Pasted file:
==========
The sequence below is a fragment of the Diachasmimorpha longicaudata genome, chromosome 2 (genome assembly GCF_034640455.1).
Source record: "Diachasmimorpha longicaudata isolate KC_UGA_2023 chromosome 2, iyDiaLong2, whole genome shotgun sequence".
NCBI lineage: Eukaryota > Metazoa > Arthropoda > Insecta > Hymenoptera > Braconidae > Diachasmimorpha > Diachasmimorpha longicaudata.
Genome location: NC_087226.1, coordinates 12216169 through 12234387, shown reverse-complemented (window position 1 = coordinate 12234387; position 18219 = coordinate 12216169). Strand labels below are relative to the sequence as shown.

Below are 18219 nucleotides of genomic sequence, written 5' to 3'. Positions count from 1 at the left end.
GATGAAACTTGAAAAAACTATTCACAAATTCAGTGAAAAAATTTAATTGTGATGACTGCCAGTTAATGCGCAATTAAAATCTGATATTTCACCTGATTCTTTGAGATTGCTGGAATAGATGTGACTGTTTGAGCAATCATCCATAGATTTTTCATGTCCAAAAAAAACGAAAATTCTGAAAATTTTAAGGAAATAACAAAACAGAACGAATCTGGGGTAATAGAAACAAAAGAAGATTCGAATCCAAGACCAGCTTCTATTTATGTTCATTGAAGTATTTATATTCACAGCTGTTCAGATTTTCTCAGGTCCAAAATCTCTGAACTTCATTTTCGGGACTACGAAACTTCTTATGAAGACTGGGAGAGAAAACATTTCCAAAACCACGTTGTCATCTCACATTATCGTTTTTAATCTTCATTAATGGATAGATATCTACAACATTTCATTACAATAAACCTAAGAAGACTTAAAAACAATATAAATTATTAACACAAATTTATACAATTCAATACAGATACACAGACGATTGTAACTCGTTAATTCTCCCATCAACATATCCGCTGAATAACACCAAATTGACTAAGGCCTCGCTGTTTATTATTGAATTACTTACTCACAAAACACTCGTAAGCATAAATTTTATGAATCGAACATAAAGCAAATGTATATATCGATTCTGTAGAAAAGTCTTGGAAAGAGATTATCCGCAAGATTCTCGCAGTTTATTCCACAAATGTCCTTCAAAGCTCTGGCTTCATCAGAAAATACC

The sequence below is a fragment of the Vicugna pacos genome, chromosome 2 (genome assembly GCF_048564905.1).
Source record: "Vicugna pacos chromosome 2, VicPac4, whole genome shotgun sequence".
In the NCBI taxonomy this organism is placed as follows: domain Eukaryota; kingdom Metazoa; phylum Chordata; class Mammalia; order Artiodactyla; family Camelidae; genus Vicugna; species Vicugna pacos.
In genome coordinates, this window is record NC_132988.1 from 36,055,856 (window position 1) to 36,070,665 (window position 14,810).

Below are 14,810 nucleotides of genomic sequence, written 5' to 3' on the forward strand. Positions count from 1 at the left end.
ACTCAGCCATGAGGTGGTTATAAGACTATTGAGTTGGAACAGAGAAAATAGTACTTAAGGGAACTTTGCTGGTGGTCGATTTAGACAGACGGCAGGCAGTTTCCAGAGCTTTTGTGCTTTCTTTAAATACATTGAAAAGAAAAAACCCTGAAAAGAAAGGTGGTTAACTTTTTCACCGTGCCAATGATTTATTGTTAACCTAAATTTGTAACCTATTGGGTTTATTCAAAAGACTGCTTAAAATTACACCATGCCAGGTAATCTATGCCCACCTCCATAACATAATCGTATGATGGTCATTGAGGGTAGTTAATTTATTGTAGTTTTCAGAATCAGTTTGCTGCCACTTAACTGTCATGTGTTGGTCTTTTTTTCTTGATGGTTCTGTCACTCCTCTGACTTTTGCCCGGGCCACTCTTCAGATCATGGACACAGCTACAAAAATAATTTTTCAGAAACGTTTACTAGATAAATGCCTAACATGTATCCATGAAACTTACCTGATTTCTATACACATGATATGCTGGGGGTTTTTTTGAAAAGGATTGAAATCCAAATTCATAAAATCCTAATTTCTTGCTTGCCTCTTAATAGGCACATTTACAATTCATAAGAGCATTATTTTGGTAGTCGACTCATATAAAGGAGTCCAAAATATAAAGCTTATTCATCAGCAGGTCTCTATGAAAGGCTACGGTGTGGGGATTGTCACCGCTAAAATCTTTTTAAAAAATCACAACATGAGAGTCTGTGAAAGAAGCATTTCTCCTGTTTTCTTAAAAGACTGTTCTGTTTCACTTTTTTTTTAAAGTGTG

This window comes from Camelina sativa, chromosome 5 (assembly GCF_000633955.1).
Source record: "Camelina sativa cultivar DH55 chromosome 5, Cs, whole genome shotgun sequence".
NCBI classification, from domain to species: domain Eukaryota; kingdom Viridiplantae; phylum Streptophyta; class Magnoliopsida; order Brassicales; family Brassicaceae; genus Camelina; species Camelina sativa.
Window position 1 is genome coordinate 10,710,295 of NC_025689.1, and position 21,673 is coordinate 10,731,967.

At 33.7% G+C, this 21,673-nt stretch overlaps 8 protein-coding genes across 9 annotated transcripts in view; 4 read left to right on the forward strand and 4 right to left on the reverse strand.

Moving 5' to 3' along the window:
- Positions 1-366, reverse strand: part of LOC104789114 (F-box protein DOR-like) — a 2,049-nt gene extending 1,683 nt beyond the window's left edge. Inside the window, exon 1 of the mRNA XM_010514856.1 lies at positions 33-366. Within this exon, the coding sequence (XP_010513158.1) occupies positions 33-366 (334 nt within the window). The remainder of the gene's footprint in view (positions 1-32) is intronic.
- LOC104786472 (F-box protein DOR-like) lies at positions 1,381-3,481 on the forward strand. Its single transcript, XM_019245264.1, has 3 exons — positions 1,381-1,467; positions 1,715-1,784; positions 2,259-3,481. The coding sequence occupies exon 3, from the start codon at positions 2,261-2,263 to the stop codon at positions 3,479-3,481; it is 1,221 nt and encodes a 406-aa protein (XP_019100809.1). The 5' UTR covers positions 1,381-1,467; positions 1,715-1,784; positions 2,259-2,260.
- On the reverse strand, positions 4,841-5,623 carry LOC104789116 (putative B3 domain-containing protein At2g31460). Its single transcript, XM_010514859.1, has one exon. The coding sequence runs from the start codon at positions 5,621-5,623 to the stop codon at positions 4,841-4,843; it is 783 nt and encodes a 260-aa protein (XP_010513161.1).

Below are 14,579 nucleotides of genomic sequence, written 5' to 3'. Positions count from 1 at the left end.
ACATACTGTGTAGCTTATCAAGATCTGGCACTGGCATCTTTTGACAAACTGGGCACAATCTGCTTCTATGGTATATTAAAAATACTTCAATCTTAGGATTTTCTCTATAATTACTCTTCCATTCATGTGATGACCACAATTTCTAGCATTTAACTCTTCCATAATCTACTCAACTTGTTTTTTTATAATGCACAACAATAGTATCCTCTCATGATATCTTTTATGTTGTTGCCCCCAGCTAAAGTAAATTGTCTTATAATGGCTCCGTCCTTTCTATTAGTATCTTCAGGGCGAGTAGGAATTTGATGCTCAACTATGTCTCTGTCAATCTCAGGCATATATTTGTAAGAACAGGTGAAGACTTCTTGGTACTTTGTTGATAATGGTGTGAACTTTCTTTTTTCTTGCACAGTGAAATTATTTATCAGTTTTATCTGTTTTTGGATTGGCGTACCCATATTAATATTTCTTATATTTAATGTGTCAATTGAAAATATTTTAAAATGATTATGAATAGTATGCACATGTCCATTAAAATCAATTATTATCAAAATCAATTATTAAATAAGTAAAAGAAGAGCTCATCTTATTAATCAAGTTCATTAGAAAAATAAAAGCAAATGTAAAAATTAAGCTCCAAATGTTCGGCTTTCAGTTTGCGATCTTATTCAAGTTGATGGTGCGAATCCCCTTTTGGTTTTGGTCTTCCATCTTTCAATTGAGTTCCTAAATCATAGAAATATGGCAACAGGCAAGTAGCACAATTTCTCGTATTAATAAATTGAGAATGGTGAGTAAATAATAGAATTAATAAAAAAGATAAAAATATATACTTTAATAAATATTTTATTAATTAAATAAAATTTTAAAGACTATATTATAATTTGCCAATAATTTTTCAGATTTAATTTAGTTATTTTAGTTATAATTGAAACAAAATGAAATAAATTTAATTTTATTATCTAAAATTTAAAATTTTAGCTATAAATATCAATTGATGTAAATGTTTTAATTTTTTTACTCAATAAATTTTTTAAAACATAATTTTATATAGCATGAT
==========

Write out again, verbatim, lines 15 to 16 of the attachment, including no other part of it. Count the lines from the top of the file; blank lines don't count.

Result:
NCBI classification, from domain to species: domain Eukaryota; kingdom Viridiplantae; phylum Streptophyta; class Magnoliopsida; order Brassicales; family Brassicaceae; genus Camelina; species Camelina sativa.
Window position 1 is genome coordinate 10,710,295 of NC_025689.1, and position 21,673 is coordinate 10,731,967.